Whole exome sequencing frequently detects a monogenic cause in early onset nephrolithiasis and nephrocalcinosis

Ankana Daga, Amar J. Majmundar, Daniela A. Braun, Heon Yung Gee, Jennifer A. Lawson, Shirlee Shril, Tilman Jobst-Schwan, Asaf Vivante, David Schapiro, Weizhen Tan, Jillian K. Warejko, Eugen Widmeier, Caleb P. Nelson, Hanan M. Fathy, Zoran Gucev, Neveen A. Soliman, Seema Hashmi, Jan Halbritter, Margarita Halty, Jameela A. KariSherif El-Desoky, Michael A. Ferguson, Michael J.G. Somers, Avram Z. Traum, Deborah R. Stein, Ghaleb H. Daouk, Nancy M. Rodig, Avi Katz, Christian Hanna, Andrew L. Schwaderer, John A. Sayer, Ari J. Wassner, Shrikant Mane, Richard P. Lifton, Danko Milosevic, Velibor Tasic, Michelle A. Baum, Friedhelm Hildebrandt

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Abstract

The incidence of nephrolithiasis continues to rise. Previously, we showed that a monogenic cause could be detected in 11.4% of individuals with adult-onset nephrolithiasis or nephrocalcinosis and in 16.7-20.8% of individuals with onset before 18 years of age, using gene panel sequencing of 30 genes known to cause nephrolithiasis/nephrocalcinosis. To overcome the limitations of panel sequencing, we utilized whole exome sequencing in 51 families, who presented before age 25 years with at least one renal stone or with a renal ultrasound finding of nephrocalcinosis to identify the underlying molecular genetic cause of disease. In 15 of 51 families, we detected a monogenic causative mutation by whole exome sequencing. A mutation in seven recessive genes (AGXT, ATP6V1B1, CLDN16, CLDN19, GRHPR, SLC3A1, SLC12A1), in one dominant gene (SLC9A3R1), and in one gene (SLC34A1) with both recessive and dominant inheritance was detected. Seven of the 19 different mutations were not previously described as disease-causing. In one family, a causative mutation in one of 117 genes that may represent phenocopies of nephrolithiasis-causing genes was detected. In nine of 15 families, the genetic diagnosis may have specific implications for stone management and prevention. Several factors that correlated with the higher detection rate in our cohort were younger age at onset of nephrolithiasis/nephrocalcinosis, presence of multiple affected members in a family, and presence of consanguinity. Thus, we established whole exome sequencing as an efficient approach toward a molecular genetic diagnosis in individuals with nephrolithiasis/nephrocalcinosis who manifest before age 25 years.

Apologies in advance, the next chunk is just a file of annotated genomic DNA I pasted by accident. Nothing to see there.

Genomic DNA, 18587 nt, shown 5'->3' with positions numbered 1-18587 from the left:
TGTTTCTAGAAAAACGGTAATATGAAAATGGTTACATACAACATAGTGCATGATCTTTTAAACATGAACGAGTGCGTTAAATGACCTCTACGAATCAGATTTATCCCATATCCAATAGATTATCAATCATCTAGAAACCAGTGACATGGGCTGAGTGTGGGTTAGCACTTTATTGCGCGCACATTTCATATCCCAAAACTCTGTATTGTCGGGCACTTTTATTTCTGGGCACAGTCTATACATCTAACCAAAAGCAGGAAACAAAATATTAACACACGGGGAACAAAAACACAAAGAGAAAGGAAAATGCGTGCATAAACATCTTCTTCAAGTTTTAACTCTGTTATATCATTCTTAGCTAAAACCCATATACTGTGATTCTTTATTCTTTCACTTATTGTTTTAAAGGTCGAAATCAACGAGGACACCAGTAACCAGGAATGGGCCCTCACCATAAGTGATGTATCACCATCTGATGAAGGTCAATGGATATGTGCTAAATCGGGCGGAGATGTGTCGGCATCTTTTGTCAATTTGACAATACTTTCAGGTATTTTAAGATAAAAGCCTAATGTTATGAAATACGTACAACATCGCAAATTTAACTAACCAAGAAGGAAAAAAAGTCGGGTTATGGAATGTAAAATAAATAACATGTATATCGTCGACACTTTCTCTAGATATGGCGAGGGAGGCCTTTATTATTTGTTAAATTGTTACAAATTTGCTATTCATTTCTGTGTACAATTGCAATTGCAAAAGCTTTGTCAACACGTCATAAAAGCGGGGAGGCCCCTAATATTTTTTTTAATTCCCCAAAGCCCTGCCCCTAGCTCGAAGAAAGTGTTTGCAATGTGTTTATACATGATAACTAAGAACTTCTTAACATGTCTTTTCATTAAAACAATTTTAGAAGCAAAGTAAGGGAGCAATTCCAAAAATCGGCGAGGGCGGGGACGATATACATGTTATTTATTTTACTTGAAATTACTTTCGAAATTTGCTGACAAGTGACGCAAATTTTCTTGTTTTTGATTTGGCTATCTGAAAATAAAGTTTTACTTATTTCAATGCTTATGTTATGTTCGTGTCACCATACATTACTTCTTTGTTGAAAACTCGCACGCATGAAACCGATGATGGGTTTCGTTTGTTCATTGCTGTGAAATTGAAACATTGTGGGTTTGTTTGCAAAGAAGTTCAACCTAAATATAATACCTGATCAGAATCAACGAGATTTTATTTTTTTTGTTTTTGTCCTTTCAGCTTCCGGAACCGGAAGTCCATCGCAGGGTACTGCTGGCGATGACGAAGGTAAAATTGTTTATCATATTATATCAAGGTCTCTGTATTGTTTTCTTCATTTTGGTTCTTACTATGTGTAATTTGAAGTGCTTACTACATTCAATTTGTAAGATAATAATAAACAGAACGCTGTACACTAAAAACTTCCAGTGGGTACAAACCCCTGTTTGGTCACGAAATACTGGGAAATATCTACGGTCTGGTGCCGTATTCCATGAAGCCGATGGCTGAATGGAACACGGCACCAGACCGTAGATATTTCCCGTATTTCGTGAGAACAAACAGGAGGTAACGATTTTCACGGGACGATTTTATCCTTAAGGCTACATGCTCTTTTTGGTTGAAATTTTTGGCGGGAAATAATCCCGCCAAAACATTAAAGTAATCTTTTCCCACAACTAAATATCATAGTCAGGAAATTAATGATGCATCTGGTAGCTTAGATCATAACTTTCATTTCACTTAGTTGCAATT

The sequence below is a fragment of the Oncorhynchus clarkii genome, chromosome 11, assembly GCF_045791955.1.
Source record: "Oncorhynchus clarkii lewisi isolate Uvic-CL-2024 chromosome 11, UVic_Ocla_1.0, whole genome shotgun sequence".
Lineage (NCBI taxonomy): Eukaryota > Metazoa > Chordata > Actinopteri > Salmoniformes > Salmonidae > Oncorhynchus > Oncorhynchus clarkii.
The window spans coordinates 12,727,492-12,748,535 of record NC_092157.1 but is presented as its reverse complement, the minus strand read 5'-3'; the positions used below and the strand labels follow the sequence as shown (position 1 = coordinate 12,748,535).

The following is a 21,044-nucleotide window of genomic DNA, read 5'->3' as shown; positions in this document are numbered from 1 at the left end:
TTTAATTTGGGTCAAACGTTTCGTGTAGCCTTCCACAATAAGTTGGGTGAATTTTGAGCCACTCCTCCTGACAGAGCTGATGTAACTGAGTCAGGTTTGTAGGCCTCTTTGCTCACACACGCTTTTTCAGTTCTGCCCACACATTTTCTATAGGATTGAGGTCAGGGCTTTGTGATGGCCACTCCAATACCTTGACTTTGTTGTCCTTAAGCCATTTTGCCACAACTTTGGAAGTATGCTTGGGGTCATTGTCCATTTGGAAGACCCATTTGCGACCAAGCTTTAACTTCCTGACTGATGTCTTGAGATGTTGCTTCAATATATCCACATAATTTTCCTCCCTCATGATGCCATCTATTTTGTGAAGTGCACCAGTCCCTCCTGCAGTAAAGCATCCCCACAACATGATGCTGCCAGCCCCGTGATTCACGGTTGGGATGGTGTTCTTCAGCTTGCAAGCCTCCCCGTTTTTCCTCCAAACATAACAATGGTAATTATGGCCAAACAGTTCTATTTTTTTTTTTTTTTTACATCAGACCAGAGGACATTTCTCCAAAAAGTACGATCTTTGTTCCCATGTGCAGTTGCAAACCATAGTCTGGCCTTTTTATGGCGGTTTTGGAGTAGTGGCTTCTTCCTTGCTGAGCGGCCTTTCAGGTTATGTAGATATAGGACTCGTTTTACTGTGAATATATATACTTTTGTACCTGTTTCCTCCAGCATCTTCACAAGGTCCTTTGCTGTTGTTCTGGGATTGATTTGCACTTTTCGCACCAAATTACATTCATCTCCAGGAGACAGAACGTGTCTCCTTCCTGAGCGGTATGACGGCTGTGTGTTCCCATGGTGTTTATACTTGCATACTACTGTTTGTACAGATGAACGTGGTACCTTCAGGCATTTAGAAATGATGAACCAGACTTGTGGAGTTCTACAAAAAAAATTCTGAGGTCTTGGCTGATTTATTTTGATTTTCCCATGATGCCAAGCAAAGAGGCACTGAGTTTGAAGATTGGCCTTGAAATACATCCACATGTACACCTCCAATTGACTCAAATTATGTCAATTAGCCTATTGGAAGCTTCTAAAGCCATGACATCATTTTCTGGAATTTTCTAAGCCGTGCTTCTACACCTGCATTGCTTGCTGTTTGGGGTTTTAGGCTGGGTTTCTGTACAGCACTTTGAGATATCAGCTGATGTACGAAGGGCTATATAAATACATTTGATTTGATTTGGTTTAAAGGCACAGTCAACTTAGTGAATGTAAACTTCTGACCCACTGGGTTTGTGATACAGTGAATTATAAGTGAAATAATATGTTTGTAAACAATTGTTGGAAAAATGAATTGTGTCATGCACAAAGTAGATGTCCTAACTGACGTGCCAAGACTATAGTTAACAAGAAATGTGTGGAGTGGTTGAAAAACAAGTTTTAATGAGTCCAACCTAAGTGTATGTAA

Original languageEnglish
Pages (from-to)204-213
Number of pages10
JournalKidney International
Volume93
Issue number1
DOIs
Publication statusPublished - 2018 Jan

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All Science Journal Classification (ASJC) codes

  • Nephrology

Cite this

Daga, A., Majmundar, A. J., Braun, D. A., Gee, H. Y., Lawson, J. A., Shril, S., Jobst-Schwan, T., Vivante, A., Schapiro, D., Tan, W., Warejko, J. K., Widmeier, E., Nelson, C. P., Fathy, H. M., Gucev, Z., Soliman, N. A., Hashmi, S., Halbritter, J., Halty, M., ... Hildebrandt, F. (2018). Whole exome sequencing frequently detects a monogenic cause in early onset nephrolithiasis and nephrocalcinosis. Kidney International, 93(1), 204-213. https://doi.org/10.1016/j.kint.2017.06.025